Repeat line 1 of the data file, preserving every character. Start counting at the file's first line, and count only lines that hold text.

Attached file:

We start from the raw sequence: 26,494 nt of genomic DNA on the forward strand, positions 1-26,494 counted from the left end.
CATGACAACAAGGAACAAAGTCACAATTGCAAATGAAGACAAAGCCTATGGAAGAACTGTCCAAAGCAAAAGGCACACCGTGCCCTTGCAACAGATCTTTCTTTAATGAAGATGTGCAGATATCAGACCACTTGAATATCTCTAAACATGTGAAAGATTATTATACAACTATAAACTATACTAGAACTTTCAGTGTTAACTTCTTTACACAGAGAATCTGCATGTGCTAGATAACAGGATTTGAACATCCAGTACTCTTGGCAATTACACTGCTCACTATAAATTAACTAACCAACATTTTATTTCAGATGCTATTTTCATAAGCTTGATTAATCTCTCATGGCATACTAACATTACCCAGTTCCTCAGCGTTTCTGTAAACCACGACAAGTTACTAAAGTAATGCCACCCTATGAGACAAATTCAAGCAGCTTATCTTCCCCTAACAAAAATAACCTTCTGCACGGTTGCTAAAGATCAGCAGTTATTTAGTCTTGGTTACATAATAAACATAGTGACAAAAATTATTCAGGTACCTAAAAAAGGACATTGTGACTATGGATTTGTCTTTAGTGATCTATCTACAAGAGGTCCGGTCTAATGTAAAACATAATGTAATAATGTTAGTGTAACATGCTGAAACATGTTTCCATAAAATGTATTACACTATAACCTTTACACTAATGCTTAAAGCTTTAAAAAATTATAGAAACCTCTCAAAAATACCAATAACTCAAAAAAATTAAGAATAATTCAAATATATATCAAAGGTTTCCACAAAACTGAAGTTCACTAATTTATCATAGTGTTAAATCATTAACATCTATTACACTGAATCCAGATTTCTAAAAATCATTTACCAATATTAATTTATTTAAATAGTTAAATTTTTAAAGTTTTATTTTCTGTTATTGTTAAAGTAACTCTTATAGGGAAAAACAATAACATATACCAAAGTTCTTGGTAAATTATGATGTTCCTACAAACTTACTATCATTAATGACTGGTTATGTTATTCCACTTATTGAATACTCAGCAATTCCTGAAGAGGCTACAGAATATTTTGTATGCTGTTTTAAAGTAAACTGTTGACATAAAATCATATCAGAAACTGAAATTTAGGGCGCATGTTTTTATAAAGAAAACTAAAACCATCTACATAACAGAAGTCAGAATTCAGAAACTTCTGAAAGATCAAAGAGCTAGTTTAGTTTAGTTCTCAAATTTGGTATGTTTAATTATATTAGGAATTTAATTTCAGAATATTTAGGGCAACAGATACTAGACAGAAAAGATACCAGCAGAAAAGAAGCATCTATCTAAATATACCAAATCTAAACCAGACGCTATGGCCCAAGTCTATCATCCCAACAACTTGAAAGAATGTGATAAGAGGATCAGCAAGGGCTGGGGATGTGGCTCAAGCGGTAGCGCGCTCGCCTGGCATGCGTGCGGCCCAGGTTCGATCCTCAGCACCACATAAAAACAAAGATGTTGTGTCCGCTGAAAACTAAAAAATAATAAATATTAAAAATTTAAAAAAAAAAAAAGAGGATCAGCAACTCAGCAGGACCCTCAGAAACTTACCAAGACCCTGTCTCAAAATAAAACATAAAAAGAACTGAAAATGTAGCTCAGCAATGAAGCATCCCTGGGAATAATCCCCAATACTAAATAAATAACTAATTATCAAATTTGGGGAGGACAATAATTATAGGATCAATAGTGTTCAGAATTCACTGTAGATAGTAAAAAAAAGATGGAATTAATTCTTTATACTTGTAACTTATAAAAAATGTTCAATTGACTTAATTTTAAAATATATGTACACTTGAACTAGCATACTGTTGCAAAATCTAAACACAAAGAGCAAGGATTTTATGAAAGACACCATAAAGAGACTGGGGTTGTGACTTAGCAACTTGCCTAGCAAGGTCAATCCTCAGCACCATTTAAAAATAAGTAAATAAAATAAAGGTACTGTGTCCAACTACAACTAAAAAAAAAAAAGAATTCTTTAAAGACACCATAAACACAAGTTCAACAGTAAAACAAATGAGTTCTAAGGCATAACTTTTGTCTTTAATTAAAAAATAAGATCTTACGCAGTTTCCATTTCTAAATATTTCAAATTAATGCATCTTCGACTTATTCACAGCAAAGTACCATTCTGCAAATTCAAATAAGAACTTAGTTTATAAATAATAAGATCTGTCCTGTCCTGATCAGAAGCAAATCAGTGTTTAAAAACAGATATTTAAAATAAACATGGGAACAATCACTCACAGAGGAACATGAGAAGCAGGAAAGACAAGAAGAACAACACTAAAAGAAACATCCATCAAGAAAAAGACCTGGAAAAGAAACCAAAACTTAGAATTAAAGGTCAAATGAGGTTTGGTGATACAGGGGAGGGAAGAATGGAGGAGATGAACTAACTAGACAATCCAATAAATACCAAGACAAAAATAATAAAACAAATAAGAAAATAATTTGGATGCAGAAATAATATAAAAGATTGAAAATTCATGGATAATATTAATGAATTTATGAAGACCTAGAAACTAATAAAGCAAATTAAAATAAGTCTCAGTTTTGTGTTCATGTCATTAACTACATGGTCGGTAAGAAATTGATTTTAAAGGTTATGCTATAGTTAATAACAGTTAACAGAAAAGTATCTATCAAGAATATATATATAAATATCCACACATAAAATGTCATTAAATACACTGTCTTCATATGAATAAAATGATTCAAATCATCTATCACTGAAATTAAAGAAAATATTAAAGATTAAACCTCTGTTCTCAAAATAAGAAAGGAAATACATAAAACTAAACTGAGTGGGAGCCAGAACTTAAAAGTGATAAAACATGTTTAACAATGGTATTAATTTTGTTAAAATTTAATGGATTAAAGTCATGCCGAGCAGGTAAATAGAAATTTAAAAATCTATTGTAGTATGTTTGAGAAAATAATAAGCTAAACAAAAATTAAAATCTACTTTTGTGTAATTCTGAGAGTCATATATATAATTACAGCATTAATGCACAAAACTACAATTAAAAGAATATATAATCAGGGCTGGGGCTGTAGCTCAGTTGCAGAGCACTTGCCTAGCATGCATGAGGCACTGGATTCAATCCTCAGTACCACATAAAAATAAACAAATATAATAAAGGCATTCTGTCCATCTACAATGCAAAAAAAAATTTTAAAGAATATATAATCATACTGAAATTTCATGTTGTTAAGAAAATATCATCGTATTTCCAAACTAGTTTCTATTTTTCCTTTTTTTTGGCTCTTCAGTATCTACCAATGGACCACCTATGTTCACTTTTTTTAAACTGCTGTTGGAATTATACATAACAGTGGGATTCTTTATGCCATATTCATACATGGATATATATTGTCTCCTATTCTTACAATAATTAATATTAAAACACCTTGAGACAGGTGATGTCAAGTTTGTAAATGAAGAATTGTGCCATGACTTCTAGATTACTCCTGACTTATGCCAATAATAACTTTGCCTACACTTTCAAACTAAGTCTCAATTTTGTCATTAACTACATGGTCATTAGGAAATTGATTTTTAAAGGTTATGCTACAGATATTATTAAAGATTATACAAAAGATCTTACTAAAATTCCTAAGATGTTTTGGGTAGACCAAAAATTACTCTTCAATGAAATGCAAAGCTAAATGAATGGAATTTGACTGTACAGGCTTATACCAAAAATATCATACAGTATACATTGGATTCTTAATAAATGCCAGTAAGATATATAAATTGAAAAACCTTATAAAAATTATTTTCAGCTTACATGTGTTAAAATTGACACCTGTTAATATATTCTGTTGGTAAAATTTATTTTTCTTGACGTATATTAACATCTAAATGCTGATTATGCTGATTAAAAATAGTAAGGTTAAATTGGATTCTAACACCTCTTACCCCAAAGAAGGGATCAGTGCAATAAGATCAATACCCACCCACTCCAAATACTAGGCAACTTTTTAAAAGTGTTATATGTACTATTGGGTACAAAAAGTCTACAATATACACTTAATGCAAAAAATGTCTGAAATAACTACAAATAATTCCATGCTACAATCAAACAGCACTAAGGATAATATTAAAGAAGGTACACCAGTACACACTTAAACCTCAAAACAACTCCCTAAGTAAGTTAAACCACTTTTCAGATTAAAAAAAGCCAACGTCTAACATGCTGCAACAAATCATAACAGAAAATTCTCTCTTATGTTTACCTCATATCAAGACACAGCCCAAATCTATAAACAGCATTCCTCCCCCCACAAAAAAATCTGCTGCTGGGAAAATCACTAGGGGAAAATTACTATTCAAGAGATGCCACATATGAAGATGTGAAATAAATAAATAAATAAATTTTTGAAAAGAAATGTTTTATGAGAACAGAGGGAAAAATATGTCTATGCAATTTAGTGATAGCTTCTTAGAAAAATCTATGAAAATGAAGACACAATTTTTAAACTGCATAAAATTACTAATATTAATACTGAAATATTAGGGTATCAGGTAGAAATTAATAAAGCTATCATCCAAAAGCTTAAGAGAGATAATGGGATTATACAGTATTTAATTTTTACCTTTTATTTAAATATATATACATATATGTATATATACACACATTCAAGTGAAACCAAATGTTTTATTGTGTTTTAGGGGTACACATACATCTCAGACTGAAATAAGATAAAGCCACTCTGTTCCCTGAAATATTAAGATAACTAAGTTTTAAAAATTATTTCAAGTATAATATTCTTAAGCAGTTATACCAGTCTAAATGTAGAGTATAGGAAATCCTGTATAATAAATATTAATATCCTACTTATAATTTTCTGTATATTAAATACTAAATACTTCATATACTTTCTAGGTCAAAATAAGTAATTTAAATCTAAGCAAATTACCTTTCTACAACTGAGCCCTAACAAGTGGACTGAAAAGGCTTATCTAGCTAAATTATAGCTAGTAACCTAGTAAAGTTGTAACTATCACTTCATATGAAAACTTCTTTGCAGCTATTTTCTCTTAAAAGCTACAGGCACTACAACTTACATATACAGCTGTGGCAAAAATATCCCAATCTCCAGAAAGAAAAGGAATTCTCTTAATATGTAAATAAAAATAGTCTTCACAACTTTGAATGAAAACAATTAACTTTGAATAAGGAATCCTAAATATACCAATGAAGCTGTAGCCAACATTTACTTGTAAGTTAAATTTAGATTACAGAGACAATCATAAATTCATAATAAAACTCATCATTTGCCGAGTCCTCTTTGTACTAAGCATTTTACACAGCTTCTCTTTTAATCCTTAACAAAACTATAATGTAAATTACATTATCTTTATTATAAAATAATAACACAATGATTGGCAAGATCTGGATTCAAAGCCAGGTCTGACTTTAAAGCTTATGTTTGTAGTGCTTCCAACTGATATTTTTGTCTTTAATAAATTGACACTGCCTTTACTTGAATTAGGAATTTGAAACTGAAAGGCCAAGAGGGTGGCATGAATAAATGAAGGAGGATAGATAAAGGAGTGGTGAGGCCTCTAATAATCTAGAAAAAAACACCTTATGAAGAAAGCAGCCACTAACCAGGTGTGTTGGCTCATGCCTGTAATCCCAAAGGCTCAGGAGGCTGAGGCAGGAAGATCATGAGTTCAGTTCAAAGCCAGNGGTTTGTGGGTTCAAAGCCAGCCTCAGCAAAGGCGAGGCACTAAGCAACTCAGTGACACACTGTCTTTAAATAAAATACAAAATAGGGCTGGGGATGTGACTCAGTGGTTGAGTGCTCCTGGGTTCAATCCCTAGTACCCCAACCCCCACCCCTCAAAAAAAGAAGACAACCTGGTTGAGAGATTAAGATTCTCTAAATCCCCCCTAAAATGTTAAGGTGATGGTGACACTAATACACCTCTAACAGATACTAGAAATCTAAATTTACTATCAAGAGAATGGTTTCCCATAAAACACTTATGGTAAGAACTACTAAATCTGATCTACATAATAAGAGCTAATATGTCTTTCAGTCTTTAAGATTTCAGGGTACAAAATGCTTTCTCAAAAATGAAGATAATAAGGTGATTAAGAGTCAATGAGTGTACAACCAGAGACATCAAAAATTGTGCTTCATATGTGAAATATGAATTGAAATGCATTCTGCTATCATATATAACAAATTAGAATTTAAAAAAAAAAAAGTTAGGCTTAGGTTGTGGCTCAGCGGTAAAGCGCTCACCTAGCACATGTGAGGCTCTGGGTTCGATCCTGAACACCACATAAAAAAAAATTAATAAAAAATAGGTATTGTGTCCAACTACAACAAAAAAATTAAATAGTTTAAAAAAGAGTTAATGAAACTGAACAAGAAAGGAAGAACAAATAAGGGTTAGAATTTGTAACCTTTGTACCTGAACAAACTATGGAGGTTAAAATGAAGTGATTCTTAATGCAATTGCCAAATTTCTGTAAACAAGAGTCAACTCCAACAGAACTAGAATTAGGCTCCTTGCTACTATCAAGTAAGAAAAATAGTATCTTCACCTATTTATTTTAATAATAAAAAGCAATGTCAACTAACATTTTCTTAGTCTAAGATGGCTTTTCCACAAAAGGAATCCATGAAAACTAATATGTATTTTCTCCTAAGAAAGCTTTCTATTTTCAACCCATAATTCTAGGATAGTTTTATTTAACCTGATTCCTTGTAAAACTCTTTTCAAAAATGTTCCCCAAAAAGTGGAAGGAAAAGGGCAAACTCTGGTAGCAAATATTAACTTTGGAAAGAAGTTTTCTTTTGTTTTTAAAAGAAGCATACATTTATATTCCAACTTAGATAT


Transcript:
We start from the raw sequence: 26,494 nt of genomic DNA on the forward strand, positions 1-26,494 counted from the left end.